Harvey Teasdale and the re-opening of the old Friends' Meeting House, Tamworth

The former Friends' Meeting House
John Tracey
The Monkey Man
Sheffield University

For the second time since the establishment of the Tamworth Primitive Methodist Circuit in 1869 an effort was to be made to establish a permanent presence in Tamworth itself alongside the Wesleyans and United Free Methodists. An ideal venue was found in the shape of the former Friends’ Meeting House in Lichfield Street which had not been used since 1857. The go ahead was given by both the Chapel Committee and the Quarterly Meeting to re-open it as the Tamworth Primitive Methodist chapel and the date was fixed for 3rd January 1886. It was felt that the event required a star attraction and the name of Harvey Teasdale, the former clown and monkey man turned evangelist, was put forward.

Harvey Teasdale was born in Sheffield in 1817. In adult life he became an actor whose most famous role was that of “monkey man” when he would astound audiences by leaping from the gallery onto the stage in his monkey costume. He also took part in outrageous stunts which attracted large crowds, like being pulled in a wash tub by ducks on the River Don and, at other times in his career, he performed in pubs as a clown. On his own admission, he was a heavy drinker. The nature of his lifestyle and his drinking led to an unhappy marriage resulting in his wife leaving with their two daughters who were relentlessly pursued by him who, on finding them, tried to kill his wife. He was charged not with attempted murder but with wounding her with intent to cause grievous bodily harm. Being the consummate actor he was, he charmed the jury but not the judge who, upon Teasdale being convicted of a lesser charge, sentenced him to the maximum of two years hard labour and it was while in Wakefield prison serving his sentence that his conversion took place.

On his release from prison, he joined the “Hallelujah Band”, a group of those converted who had been brought back from “the depths of blackguardiam”. In early 1865, the “Hallelujah Band” was at Sheffield Temperance Hall and it was an event the likes of which had never been witnessed before. There was much shouting, jumping about and gesticulating as well as prayers, singing (not all of it successful) and addresses. To mark his conversion and the ending of the old ways, Harvey Teasdale’s old costumes were systematically cut up on stage the climax being the destruction of the monkey suit which had been filled with shavings and which was held aloft by two members of the Band who stood on a table and vigorously attacked with scissors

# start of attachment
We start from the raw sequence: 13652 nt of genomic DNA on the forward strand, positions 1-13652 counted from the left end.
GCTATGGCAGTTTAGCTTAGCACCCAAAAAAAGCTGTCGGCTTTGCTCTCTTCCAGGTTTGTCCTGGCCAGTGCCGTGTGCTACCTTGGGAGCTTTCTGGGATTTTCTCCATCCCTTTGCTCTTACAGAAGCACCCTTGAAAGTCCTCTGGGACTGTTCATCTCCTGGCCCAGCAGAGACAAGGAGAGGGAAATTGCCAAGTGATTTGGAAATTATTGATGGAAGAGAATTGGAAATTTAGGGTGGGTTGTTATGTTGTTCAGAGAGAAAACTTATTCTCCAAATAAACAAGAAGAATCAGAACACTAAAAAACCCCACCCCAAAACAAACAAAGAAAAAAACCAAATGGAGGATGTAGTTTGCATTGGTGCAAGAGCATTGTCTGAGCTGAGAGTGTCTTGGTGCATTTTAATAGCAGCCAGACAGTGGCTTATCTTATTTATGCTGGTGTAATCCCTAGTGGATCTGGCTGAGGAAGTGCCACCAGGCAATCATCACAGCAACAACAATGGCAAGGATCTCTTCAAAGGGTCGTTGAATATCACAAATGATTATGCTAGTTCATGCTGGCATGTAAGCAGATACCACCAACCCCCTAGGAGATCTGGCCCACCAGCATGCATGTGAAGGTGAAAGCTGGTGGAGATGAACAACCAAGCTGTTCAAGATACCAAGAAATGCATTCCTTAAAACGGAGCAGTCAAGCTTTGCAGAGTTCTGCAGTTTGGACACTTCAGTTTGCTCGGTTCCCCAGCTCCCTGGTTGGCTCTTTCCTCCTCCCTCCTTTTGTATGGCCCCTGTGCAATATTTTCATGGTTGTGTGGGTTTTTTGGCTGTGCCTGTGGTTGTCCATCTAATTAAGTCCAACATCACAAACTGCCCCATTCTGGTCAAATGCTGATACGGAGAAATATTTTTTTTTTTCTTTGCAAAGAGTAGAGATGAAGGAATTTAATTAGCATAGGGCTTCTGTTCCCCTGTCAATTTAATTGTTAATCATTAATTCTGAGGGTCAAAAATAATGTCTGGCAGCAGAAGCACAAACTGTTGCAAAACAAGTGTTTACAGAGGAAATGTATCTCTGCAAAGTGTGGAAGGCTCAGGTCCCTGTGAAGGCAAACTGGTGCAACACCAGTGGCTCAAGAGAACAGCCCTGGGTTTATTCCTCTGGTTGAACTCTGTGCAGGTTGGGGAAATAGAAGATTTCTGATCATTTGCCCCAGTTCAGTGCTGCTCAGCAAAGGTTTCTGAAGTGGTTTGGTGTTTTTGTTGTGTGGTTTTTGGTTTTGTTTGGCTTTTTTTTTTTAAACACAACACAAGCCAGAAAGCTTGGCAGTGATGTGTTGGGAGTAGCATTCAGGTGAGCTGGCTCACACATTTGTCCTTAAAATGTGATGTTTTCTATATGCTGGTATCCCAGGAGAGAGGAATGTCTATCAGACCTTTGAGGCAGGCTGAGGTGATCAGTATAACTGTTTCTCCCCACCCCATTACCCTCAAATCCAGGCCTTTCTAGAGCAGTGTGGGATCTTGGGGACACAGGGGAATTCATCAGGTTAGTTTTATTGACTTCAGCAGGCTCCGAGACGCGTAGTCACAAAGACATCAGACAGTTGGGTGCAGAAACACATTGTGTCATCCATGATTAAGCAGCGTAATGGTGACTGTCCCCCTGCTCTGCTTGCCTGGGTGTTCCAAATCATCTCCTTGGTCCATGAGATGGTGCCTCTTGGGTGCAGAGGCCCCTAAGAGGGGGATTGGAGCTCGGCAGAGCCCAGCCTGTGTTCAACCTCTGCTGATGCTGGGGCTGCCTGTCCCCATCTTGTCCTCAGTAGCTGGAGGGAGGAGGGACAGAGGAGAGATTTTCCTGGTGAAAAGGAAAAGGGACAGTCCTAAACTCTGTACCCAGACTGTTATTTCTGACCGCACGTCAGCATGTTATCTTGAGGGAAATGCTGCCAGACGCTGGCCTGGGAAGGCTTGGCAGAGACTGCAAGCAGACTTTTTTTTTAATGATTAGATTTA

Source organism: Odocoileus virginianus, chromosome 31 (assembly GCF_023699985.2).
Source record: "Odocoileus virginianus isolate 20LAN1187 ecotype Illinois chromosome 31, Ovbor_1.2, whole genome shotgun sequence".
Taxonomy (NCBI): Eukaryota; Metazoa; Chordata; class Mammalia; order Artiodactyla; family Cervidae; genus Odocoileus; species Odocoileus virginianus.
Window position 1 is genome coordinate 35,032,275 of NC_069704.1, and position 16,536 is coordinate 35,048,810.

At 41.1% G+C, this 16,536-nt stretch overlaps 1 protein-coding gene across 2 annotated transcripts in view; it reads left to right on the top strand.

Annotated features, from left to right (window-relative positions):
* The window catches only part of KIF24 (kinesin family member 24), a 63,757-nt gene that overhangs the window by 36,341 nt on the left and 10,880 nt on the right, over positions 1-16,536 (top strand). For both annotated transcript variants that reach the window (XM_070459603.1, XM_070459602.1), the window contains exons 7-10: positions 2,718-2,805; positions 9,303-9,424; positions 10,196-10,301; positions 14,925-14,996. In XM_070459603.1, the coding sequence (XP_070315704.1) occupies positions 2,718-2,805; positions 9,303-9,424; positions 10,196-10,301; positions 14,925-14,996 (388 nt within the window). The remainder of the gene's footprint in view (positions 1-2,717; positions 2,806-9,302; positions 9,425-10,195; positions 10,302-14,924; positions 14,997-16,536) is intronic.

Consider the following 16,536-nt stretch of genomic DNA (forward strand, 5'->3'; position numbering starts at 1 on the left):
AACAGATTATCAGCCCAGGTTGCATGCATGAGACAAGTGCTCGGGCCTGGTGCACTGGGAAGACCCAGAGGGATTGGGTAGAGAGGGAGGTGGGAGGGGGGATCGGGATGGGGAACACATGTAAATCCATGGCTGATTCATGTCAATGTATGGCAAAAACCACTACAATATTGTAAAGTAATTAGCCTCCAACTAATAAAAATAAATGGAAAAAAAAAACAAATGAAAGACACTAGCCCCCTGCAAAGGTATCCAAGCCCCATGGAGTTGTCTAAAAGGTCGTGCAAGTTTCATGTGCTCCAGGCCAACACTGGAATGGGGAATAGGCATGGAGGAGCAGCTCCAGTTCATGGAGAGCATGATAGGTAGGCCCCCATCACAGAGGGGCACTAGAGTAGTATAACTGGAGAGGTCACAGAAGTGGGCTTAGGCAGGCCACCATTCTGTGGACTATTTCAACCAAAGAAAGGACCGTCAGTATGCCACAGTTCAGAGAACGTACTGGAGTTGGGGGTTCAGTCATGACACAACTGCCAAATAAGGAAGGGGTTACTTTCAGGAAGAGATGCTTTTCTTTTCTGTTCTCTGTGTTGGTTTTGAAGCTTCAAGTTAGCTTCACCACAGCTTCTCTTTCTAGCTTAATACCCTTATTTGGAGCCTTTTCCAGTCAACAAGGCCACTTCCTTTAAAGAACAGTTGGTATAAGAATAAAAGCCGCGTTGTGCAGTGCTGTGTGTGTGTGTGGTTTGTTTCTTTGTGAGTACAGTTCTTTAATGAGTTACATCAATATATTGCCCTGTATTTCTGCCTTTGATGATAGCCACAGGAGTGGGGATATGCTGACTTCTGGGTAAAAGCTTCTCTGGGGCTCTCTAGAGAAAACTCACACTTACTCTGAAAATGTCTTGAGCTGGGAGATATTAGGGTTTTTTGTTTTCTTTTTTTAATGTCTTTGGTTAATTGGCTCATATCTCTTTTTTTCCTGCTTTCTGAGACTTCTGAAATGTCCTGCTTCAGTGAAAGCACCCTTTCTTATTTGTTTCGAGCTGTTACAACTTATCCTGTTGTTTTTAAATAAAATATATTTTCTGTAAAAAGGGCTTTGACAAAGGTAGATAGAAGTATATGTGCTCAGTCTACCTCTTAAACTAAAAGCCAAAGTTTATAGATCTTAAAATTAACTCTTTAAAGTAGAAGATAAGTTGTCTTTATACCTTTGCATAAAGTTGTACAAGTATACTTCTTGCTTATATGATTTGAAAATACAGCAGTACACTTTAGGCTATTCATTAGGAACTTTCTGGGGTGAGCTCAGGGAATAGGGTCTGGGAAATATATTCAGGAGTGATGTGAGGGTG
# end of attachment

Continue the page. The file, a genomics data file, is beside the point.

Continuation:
The invitation to Teasdale, who had allied himself to the Methodists although whether to the Wesleyans, the United Free Methodists or Primitives is not known, to attend the re-opening was accepted and over Christmas much hard work was done in renovating the premises. The pews had gone and were replaced by seats. Extensive advertising, which strangely made no mention of the Primitive Methodists at all, took place in the local newspaper over a period of 3 or 4 weeks. In no time, the opening day arrived with Harvey Teasdale preaching at the morning and evening services. On the 4th and 5th January he gave lectures on his “Life Story” in which he made full use of two of his skills, oratory and acting. He told of his childhood days, his road to ruin, the wages of sin and his narrow escape from death. In his acting role he re-lived episodes in his life such as being pulled by the ducks in the wash tub, in Wakefield prison and the gin palace.

We know nothing of the impact he made and the following week events assumed normality. There was a belated Christmas Tree Bazaar the following Saturday going over into the Monday. Its conclusion was followed by a lecture given by Rev T Lowe on “Dr Livingstone The Explorer and Missionary of Africa” with tickets at 6d for the front rows and 3d at the back.

Sadly, the second attempt to establish a permanent presence in the town centre failed like the first and by 1890 no services were being planned. Attempts to revive the cause at the former Friends’ Meeting House in 1893 also failed.

Harvey Teasdale died in a workhouse asylum in 1905 aged 86.



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